EVIDENCE - OPINION EVIDENCE - EXAMINATION OF EXPERTS - HYPOTHETICAL QUESTIONS - FACTS UNSUPPORTED BY EVIDENCE. In an automobile collision case, held that it was error to overrule an objection to a hypothetical question asked an expert witness regarding the determination of the speed of an automobile from skid marks, where the question contained a hypothesized fact which was contrary to the undisputed evidence.
 SAME - SCOPE AND SUFFICIENCY OF ANSWERS - SPEED OF AUTOMOBILE. In such an action, it was error to overrule an objection by the plaintiffs when an expert was asked if he had any opinion as to whether the plaintiffs were speeding at the time of the accident, after the witness had stated unequivocally on cross-examination that he was unable to express an opinion as to the speed of the plaintiffs' car based upon skid marks plus damage.
 APPEAL AND ERROR - REVIEW - HARMLESS ERROR - ERROR PREJUDICIAL - ADMISSION OF EVIDENCE. Error in admitting evidence is prejudicial where it is impossible to determine whether or not the jury was thereby unduly influenced in reaching the verdict which was actually returned.
 AUTOMOBILES - LIABILITY FOR INJURIES - ACTIONS - INSTRUCTIONS - UNAVOIDABLE ACCIDENT - ACTS IN EMERGENCY. In an automobile collision case, the trial court properly refused to give a requested instruction on the subject of unavoidable accident, where the emergency created by the stalling of the defendant's school bus while
«1» Reported in 324 P. (2d) 446.
 See 156 A. L. R. 382; 20 Am. Jur. 678.
566 KIEHN v. SPRAGUE SCHOOL DIST. [52 Wn. (2d)
making a left turn across the highway in front of the plaintiffs' car was of the bus driver's making; since the defense of unavoidable accident is not available when the emergency is created by the negligent act of the defendant.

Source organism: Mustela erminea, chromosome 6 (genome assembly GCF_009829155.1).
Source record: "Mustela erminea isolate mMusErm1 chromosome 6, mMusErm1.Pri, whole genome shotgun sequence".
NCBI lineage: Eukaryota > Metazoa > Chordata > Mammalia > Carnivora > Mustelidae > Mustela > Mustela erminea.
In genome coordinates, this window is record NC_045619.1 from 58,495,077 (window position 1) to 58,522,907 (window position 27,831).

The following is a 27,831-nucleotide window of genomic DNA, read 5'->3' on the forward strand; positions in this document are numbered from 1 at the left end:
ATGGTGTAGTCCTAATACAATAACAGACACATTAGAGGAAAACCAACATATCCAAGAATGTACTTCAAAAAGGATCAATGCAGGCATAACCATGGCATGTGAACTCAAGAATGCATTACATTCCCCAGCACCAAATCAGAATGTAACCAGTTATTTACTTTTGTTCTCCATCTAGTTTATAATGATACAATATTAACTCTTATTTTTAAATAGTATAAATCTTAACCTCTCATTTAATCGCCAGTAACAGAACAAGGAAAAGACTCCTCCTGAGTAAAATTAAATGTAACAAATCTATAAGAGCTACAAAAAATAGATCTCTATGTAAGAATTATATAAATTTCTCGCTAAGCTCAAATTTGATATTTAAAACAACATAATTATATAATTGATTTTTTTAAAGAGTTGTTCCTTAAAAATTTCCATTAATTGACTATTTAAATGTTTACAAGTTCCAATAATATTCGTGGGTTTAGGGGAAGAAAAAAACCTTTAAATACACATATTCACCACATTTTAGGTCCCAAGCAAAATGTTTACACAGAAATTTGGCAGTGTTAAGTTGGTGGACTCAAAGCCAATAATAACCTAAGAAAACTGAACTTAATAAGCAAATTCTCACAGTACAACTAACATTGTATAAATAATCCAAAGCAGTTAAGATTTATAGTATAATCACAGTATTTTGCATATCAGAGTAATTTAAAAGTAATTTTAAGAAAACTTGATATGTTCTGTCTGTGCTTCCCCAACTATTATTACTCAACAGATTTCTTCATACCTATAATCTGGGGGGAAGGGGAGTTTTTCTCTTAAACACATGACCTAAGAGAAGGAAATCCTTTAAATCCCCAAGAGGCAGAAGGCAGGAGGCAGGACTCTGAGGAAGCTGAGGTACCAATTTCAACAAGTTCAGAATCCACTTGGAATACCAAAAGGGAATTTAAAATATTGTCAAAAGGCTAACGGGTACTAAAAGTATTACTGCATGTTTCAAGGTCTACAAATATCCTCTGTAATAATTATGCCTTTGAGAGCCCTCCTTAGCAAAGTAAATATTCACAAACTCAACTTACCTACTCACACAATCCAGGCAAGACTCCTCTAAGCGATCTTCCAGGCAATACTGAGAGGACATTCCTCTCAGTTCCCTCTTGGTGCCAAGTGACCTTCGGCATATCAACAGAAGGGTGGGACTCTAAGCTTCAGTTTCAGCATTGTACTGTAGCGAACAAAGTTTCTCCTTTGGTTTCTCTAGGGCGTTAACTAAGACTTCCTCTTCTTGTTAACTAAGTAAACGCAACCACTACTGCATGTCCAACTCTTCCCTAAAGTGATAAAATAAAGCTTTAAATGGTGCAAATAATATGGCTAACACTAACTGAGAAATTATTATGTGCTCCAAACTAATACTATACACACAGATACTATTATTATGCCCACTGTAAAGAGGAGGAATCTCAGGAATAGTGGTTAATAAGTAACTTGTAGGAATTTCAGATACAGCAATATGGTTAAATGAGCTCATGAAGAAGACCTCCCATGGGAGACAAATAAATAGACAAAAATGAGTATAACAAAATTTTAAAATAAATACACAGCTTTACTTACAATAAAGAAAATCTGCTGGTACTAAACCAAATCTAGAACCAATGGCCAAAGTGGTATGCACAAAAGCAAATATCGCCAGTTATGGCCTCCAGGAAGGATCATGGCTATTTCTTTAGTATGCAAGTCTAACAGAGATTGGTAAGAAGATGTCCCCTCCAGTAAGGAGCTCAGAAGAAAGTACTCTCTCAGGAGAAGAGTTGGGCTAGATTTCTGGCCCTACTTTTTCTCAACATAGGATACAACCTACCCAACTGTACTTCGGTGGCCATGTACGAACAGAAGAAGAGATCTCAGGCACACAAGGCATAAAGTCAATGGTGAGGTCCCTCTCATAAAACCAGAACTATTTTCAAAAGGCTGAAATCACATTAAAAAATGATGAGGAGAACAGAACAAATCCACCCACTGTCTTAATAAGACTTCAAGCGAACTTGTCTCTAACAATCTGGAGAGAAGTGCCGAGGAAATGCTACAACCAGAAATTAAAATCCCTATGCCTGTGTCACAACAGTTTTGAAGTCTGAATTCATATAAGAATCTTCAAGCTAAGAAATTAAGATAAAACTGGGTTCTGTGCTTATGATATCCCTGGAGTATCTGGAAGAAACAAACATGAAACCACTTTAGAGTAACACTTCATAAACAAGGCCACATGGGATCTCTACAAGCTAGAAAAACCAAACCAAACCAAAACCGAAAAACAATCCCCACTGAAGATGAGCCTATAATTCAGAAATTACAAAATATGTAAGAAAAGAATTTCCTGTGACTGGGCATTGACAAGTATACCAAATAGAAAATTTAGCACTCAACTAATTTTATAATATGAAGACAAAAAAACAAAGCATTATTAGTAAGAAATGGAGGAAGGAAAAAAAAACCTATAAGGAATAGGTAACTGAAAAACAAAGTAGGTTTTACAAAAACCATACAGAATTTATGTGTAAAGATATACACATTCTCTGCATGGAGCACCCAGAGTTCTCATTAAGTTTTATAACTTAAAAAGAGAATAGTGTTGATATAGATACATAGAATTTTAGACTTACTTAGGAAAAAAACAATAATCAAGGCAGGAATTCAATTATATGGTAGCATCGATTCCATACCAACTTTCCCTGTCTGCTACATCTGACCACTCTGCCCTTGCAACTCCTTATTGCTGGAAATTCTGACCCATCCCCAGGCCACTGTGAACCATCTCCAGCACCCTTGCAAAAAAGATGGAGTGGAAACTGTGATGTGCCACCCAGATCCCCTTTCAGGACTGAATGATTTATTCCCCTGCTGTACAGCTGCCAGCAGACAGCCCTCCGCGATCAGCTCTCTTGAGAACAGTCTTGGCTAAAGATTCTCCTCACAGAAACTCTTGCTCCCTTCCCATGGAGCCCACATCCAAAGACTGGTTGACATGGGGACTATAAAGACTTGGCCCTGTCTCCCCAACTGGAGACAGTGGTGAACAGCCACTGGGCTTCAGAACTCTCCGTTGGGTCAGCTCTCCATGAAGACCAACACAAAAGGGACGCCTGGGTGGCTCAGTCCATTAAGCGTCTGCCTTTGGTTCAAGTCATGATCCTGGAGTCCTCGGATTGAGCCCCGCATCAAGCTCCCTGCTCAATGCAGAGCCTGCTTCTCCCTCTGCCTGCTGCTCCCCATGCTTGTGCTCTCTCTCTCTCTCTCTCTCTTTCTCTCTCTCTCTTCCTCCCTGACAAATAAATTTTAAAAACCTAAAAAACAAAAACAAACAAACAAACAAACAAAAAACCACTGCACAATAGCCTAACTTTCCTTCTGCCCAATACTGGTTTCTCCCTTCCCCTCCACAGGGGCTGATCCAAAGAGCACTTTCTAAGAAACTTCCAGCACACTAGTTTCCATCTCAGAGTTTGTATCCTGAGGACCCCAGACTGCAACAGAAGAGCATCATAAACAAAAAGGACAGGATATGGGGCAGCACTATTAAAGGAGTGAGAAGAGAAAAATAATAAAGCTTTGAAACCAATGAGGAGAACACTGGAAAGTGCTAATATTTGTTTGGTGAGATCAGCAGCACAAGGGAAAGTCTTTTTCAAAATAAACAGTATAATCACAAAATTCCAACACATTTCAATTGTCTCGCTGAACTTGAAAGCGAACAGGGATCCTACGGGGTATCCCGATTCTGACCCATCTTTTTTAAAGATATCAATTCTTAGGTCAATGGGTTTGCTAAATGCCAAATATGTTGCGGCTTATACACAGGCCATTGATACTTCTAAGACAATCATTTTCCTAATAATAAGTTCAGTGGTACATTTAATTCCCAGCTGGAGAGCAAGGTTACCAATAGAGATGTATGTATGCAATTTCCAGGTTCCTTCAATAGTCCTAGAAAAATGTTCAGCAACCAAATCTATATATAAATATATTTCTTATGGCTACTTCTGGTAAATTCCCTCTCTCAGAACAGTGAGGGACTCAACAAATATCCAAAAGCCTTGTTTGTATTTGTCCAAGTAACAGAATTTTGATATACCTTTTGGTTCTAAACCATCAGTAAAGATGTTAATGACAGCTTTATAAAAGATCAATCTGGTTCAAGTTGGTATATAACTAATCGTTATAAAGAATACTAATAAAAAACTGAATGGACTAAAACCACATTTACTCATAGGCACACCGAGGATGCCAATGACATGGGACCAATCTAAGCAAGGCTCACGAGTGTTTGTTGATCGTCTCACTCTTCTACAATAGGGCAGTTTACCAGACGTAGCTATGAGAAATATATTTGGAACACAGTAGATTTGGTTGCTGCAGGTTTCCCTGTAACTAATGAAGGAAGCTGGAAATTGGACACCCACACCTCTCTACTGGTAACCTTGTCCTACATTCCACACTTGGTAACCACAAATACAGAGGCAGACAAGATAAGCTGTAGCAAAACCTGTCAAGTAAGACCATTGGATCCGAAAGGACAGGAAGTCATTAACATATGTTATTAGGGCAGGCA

Appeal from a judgment of the superior court for Lincoln county, No. 12154, Ennis, J., entered April 2, 1957, upon the verdict of a jury rendered in favor of the plaintiffs, in an action for damages resulting from an automobile accident. Reversed.
Hamblen, Gilbert & Brooke and Willard A. Zellmer, for appellant.
Robert Anderson and Wm. E. Hennessey, for respondents.
FOSTER, J. -
Respondents, husband and wife, plaintiffs below, sued the school district for damages resulting from a collision of their automobile and a school bus. Upon the school district's appeal, the judgment against it must be reversed because of the erroneous admission of evidence.
On the occasion in question, while the respondents' oncoming car was in full sight, the appellant's school bus driver attempted a left turn across its path. The engine of the school bus stopped when that vehicle was at or near the highway center stripe, but the bus driver, instead of stopping, allowed the bus to coast into the respondents' lane of travel. The respondents' car struck the school bus broadside with sufficient force to drive it several feet.
One of the affirmative defenses of the appellant school district was that the respondents were violating the speed limit of sixty miles per hour. To prove the contrary, respondents called a member of the state highway patrol, who qualified as an expert in determining vehicular speed from skid marks, which, by uncontradicted testimony, measured 98« feet.
The witness was asked if, from his experience, he could state approximately the speed of a car which left skid marks of 98 feet. Upon objection, before permitting the witness to answer, the court allowed the appellant's counsel to cross-examine the witness, who stated unequivocally that he was unable to express any opinion as to speed based
April 1958] KIEHN v. SPRAGUE SCHOOL DIST. 567
upon skid marks plus damage after collision. Upon being assured by the respondents' counsel "I wasn't, in short. asking specifically how fast this car was going at this time but I was asking how fast a car would be going to lay down a skid mark of 98 feet," the court overruled the objection. Up to this point there was no error, but respondents' counsel then reframed the question and added the words "and at that time stop," while the uncontradicted evidence was that the respondents' car did not stop after laying down skid marks of 98 feet, but collided with the school bus, driving it several feet.